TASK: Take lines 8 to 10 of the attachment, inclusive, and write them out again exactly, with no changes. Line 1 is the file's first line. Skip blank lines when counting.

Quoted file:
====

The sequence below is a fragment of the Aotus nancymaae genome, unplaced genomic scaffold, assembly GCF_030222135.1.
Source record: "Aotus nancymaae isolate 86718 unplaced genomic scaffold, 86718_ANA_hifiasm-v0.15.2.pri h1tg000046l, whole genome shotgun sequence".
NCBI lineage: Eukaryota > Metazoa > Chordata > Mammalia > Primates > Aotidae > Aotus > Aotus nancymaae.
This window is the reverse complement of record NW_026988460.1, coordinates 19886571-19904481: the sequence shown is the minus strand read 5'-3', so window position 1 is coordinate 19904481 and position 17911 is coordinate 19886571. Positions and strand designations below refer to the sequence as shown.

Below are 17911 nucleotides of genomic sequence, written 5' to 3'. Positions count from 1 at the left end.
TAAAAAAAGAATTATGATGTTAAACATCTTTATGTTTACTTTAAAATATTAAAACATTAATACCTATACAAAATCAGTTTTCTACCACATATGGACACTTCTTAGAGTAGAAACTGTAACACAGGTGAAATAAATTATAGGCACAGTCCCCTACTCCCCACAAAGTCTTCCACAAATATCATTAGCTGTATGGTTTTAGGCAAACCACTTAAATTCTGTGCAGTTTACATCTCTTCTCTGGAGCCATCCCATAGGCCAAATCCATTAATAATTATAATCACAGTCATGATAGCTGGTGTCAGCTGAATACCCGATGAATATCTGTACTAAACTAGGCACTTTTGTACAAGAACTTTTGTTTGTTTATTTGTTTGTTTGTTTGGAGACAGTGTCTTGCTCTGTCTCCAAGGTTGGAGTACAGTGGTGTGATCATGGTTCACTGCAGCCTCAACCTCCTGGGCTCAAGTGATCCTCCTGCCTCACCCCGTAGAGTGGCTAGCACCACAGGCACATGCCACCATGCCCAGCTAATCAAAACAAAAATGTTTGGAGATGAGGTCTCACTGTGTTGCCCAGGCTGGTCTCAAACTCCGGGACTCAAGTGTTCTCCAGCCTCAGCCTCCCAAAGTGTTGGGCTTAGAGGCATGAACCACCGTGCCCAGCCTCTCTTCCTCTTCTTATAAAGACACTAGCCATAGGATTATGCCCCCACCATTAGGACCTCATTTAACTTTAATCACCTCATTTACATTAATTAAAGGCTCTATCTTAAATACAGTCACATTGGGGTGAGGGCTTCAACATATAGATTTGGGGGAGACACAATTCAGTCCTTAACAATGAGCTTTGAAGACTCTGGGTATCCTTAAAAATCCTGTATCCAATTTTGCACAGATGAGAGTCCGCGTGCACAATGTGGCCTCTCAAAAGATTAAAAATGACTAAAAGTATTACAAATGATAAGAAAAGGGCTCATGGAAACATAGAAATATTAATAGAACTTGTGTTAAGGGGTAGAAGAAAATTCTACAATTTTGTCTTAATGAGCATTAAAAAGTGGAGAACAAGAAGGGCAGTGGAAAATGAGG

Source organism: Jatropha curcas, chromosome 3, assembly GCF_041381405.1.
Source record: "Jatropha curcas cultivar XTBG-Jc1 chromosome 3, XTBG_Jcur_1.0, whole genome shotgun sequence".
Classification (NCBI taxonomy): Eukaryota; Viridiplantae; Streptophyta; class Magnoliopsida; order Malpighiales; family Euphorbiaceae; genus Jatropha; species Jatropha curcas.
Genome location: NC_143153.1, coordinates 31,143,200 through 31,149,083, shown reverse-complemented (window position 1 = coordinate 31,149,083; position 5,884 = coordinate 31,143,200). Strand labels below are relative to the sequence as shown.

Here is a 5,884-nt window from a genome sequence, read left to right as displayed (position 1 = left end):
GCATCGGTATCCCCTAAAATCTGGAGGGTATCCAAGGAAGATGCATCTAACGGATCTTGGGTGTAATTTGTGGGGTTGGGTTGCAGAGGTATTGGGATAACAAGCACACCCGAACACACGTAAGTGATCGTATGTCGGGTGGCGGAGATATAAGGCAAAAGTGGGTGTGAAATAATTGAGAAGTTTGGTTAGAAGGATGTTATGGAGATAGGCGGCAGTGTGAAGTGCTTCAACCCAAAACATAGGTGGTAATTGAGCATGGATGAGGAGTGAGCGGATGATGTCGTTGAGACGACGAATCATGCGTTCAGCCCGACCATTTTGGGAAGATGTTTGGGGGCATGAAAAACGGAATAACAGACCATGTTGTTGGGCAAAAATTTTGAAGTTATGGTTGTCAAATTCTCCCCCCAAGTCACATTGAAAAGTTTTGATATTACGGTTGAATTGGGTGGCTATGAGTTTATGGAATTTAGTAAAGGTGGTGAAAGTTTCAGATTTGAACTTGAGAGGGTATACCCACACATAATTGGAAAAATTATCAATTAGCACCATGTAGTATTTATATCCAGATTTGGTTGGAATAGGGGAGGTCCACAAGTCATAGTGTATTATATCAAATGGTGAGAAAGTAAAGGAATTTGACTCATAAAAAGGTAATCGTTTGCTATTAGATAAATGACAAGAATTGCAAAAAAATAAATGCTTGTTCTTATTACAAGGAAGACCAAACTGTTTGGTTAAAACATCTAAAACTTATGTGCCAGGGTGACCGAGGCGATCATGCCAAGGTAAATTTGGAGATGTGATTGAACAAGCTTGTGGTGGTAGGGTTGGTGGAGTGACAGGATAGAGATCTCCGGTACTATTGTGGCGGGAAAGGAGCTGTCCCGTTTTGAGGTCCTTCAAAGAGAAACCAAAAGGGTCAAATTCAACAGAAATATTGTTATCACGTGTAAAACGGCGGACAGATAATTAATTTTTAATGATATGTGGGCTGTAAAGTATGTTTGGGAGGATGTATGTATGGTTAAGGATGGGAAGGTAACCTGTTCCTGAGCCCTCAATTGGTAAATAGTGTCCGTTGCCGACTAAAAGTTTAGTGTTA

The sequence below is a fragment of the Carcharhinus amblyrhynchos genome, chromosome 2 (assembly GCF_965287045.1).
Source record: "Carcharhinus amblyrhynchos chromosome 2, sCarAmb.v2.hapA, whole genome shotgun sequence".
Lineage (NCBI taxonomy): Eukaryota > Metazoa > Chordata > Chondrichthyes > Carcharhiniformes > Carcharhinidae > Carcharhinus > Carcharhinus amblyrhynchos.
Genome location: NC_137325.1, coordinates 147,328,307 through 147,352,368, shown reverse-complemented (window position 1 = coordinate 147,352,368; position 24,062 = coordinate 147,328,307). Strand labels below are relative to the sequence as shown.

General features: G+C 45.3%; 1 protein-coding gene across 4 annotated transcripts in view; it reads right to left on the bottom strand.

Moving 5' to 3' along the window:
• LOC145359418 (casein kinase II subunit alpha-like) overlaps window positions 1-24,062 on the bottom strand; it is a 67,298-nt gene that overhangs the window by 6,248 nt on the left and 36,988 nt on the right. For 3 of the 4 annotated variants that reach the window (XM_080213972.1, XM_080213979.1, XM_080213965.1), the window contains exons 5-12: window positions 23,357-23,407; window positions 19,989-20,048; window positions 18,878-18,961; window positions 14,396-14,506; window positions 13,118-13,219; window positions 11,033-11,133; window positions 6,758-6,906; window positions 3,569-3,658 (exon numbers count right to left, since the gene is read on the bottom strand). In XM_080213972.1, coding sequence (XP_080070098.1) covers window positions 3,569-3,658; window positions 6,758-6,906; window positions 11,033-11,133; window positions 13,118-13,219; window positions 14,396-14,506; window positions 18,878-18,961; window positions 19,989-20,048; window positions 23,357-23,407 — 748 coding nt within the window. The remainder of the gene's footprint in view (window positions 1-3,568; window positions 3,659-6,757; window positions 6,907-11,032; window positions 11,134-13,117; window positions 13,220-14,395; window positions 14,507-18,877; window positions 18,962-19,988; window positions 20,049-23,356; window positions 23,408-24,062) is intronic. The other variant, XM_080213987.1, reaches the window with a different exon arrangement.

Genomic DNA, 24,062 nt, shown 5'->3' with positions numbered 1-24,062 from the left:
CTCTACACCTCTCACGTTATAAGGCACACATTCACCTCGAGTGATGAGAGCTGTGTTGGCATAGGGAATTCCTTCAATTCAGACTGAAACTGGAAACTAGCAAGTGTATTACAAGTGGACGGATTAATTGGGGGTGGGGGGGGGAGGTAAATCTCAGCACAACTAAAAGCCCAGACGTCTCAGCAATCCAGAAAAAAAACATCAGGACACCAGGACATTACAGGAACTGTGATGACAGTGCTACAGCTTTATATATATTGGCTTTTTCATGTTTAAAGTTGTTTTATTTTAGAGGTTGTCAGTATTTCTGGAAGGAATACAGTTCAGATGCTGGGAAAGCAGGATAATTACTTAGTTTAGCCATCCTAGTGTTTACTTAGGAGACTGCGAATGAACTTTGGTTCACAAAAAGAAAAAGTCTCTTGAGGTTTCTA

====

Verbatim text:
Source record: "Jatropha curcas cultivar XTBG-Jc1 chromosome 3, XTBG_Jcur_1.0, whole genome shotgun sequence".
Classification (NCBI taxonomy): Eukaryota; Viridiplantae; Streptophyta; class Magnoliopsida; order Malpighiales; family Euphorbiaceae; genus Jatropha; species Jatropha curcas.
Genome location: NC_143153.1, coordinates 31,143,200 through 31,149,083, shown reverse-complemented (window position 1 = coordinate 31,149,083; position 5,884 = coordinate 31,143,200). Strand labels below are relative to the sequence as shown.